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Cross Training For Runners

How To Run Commute – The Complete Running To Work Guide

6 Mins read

It’s a fantastic way to sweat while doing something productive.

But it requires some preparation and planning.

I’ve compiled today’s article’s ultimate guide to starting your run-commute.

By the end, you’ll learn the following:

  • What is run commuting?
  • The benefits of running to and from work
  • How to get started with run commuting
  • The run commuter checklist
  • How to choose the right running bag pack for running commuting
  • How to plan your route
  • How to get cleaned up
  • And so much more…

Let’s get started

The Benefits of The Run-Commute

Though run-commuting is not a popular way to get to and from work, there are many benefits to doing so.

Let’s discuss a few.

  • Running Is Fast Than Walking. On average, expect to be able to walk three to four miles per hour. But if you can keep an 8-minute running pace, you can cover 7.5 miles per hour or 12 kilometers per hour. In some cities, running can also be faster than driving. For example, driving speeds in crowded cities can be around seven mph.
  • Boosts productivity. Running first thing in the morning improves your productivity. Not only will you arrive at the office feeling awake, but your brain will be functioning at its best.
  • Reduce Stress. Running home from work can help clear up your mind and clear the day’s stress from your system so you can enjoy the rest of your day.
  • No More Traffic. Hate getting stuck in traffic? Then run commuting is for you. By running to work, you’ll no longer have to worry about getting stuck in traffic for hours and hours, moving at a snail’s pace while losing your sanity with every passing minute. Instead, you’ll be the master of your work commute. So say goodbye to burning traffic—as long as you have a realistic run-commute plan.
  • More base miles. One of the best ways to build endurance is to do a lot of long, slow miles. The more miles you can run without fatigue, the faster you’ll likely run on race day. But it’s not easy to find time for them. Running to and from work is a great opportunity to add miles to your weekly total without compromising your lifestyle.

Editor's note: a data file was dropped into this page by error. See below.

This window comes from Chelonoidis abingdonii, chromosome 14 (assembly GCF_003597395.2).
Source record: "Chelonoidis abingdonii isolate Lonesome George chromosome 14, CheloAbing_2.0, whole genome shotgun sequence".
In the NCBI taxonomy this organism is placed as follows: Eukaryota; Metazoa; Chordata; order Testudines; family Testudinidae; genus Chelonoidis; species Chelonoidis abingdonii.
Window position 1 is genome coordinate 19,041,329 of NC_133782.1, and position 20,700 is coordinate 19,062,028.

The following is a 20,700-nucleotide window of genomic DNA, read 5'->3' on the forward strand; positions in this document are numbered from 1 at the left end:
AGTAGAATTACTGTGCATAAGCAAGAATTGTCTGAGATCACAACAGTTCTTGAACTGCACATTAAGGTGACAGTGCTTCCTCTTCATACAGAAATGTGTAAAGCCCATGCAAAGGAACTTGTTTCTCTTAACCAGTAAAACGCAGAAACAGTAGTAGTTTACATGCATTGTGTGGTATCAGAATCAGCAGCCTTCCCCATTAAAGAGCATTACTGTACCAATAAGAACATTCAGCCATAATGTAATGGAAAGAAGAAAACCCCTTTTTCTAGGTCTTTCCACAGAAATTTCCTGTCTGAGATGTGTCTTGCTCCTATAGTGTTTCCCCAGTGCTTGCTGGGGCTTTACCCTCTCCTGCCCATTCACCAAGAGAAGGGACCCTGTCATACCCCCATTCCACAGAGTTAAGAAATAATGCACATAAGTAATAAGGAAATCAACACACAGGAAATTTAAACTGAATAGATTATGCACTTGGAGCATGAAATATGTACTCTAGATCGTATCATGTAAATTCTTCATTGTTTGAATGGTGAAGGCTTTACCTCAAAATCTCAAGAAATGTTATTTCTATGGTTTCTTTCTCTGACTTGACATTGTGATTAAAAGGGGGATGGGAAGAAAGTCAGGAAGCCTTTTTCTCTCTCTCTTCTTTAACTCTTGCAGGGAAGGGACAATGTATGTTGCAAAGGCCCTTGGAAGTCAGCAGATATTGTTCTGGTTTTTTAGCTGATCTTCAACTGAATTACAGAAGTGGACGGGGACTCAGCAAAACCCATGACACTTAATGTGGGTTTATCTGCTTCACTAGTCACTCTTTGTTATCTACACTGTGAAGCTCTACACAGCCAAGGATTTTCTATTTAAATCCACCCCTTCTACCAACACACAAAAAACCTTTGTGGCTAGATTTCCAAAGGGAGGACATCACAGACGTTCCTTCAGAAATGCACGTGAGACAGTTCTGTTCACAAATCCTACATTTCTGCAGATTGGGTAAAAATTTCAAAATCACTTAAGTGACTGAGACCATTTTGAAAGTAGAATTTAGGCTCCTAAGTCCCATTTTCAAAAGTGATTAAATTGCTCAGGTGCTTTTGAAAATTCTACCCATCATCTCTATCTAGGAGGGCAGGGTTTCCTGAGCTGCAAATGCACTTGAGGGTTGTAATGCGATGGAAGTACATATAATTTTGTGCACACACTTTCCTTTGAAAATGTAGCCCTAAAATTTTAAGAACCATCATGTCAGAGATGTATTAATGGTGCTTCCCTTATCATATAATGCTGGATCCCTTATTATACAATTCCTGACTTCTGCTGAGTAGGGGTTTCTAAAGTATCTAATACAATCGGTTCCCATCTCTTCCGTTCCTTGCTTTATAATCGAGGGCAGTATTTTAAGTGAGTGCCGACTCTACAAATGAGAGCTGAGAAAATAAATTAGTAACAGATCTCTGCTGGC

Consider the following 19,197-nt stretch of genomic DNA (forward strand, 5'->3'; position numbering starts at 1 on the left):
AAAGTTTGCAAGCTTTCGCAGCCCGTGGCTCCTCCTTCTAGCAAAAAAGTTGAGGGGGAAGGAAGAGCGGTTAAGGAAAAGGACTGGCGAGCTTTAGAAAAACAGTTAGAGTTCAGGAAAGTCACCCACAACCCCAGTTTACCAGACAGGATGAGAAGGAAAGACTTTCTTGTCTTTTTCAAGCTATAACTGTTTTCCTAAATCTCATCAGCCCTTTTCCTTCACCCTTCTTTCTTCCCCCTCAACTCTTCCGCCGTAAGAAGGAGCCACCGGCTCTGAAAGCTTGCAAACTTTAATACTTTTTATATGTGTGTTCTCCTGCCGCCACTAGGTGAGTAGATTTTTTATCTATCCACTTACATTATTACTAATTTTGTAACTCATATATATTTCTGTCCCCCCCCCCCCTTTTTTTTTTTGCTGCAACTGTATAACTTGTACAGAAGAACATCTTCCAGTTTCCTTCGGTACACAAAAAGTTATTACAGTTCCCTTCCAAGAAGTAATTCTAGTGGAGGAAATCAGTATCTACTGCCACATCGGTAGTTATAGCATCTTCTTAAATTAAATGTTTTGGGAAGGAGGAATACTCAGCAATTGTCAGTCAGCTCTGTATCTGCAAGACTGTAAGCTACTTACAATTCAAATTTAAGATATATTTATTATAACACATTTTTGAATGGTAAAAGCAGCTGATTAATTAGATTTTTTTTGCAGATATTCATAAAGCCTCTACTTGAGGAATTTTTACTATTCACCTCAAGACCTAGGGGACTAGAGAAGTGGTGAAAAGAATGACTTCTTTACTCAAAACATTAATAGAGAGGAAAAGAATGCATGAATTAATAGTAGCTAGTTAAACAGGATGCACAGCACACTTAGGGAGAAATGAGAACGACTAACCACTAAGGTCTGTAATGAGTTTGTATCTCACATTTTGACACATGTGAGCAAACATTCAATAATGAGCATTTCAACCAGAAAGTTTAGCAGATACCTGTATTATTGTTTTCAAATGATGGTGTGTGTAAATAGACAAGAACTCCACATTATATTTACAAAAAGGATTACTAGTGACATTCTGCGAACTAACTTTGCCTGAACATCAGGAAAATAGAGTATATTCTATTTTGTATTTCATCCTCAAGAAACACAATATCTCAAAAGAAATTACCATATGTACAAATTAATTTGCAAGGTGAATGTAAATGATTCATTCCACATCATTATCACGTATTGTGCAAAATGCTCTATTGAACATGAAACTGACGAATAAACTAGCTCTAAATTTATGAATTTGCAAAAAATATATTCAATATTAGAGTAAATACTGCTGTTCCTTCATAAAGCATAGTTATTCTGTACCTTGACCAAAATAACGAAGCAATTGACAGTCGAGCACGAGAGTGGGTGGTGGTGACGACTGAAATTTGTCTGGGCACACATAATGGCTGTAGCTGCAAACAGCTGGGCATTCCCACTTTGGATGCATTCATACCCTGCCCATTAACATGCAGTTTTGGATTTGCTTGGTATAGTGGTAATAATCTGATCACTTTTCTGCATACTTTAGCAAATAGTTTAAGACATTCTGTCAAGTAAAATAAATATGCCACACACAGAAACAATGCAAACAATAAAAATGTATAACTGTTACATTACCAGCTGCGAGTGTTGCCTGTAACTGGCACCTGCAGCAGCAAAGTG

• Running Is Cheap. Compared to other transportation means, running is cheap. You don’t need to pay for any gas, train tickets, or parking fees. It’s just you and your feet. Of course, you’ll still use up your running shoes, but you’ll use them most productively and frugally.
  • Eco-friendly. You’ll be doing an excellent service to the environment by leaving a “smaller” footprint and inspiring other people to follow (and run) in your footsteps.

How to Start Run-Commuting 

Here are the guidelines you need to become a daily run commuter.

Plan Thoroughly

Success favors the prepared mind—this couldn’t be more true regarding run-commuting.

As a rule, plan out the logistics and running gear needed for the job in advance—you’ll need more than your running shoes.

Here are the five steps to an effective run-commute plan:

  • Make a Run commute list
  • Lay out your running gear
  • Get the right running backpack
  • Plan your running route
  • Have fun Run Commuting

Let’s explain each step.

Make a Run Commute List

Make a checklist of everything you’ll need for the run and work.

Planning takes care of all your excuses not to start running and commuting.

Here are the run commute essentials to consider.

  • Running gear such as your shoes, clothes, reflective vest, and a GPS watch,
  • A small purse,
  • Your phone and other electronics,
  • Work-related stuff, like your laptop, a diary, a lightweight folder, and glasses,
  • door keys,
  • Breakfast and/or lunch packs. Snacks too,
  • A water bottle,
  • A waterproof jacket that wicks moisture away for a rainy day,
  • A spare plastic bag to keep your spare clothes dry,
  • Reflective tape or a reflective vest if you plan to run near sunrise and/or sunset on roads.
  • Towel and toiletries

Of course, you cannot keep all this in your pocket and typical work bag.

You’ll need a special running bag.

Let’s see how to choose one.

Running Backpack

The most important piece of run commute gear is the one that carries everything—your backpack.

Few things are as frustrating as a backpack that bounces all over the place and causes painful rubbing.